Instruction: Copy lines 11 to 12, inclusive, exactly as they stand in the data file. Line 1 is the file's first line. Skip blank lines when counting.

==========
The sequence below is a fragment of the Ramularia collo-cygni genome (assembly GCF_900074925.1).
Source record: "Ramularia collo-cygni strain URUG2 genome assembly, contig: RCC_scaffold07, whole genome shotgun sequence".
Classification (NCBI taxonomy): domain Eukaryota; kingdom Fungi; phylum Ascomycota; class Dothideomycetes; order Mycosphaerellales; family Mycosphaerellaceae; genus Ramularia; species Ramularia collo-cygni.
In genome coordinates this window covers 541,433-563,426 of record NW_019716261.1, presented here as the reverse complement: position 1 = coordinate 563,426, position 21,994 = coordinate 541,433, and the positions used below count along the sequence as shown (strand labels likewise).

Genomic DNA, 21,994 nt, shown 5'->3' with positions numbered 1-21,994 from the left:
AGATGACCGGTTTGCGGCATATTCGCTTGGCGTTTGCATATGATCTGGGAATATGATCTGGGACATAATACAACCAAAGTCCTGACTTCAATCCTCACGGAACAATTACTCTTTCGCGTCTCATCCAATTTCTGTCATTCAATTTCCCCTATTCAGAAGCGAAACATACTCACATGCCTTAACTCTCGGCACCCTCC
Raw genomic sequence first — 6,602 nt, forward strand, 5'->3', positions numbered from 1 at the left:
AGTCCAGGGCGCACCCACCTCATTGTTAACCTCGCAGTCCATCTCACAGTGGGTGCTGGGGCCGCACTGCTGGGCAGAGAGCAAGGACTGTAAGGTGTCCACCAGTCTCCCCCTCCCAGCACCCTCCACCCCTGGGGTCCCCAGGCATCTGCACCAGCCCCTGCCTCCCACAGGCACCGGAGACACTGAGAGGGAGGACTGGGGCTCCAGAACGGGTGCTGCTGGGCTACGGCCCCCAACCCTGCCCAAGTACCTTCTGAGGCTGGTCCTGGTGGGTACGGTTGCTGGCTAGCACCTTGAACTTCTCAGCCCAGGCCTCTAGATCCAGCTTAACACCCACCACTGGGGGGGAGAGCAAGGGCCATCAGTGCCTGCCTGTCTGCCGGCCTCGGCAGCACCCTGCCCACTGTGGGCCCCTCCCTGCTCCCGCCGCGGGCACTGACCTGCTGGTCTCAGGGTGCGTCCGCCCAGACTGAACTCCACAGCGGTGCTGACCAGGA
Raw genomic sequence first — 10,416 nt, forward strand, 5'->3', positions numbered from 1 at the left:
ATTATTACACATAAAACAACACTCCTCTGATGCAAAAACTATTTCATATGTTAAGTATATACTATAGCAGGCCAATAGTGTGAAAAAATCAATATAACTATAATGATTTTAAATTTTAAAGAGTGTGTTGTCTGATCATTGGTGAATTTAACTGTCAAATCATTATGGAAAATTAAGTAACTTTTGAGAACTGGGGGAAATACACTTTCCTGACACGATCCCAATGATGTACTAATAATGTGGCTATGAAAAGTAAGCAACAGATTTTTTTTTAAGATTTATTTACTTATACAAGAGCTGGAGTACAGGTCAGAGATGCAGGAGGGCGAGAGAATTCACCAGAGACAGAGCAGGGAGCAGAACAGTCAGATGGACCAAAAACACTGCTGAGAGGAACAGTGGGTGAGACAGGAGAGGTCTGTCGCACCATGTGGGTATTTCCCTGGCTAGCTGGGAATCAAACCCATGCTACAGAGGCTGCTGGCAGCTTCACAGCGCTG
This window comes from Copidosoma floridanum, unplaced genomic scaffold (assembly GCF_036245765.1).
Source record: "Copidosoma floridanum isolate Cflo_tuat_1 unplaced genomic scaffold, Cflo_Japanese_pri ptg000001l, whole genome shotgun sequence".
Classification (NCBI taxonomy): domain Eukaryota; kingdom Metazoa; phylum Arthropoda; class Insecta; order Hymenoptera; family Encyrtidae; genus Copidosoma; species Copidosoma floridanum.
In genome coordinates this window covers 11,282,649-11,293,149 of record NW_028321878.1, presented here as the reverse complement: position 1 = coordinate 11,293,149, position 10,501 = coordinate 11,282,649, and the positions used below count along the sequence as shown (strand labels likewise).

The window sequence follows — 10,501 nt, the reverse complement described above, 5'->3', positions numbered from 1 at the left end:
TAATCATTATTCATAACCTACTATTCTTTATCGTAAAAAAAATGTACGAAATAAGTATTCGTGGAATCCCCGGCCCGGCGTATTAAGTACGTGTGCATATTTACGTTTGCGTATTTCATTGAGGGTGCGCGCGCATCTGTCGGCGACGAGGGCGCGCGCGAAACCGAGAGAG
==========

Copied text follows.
This window comes from Copidosoma floridanum, unplaced genomic scaffold (assembly GCF_036245765.1).
Source record: "Copidosoma floridanum isolate Cflo_tuat_1 unplaced genomic scaffold, Cflo_Japanese_pri ptg000001l, whole genome shotgun sequence".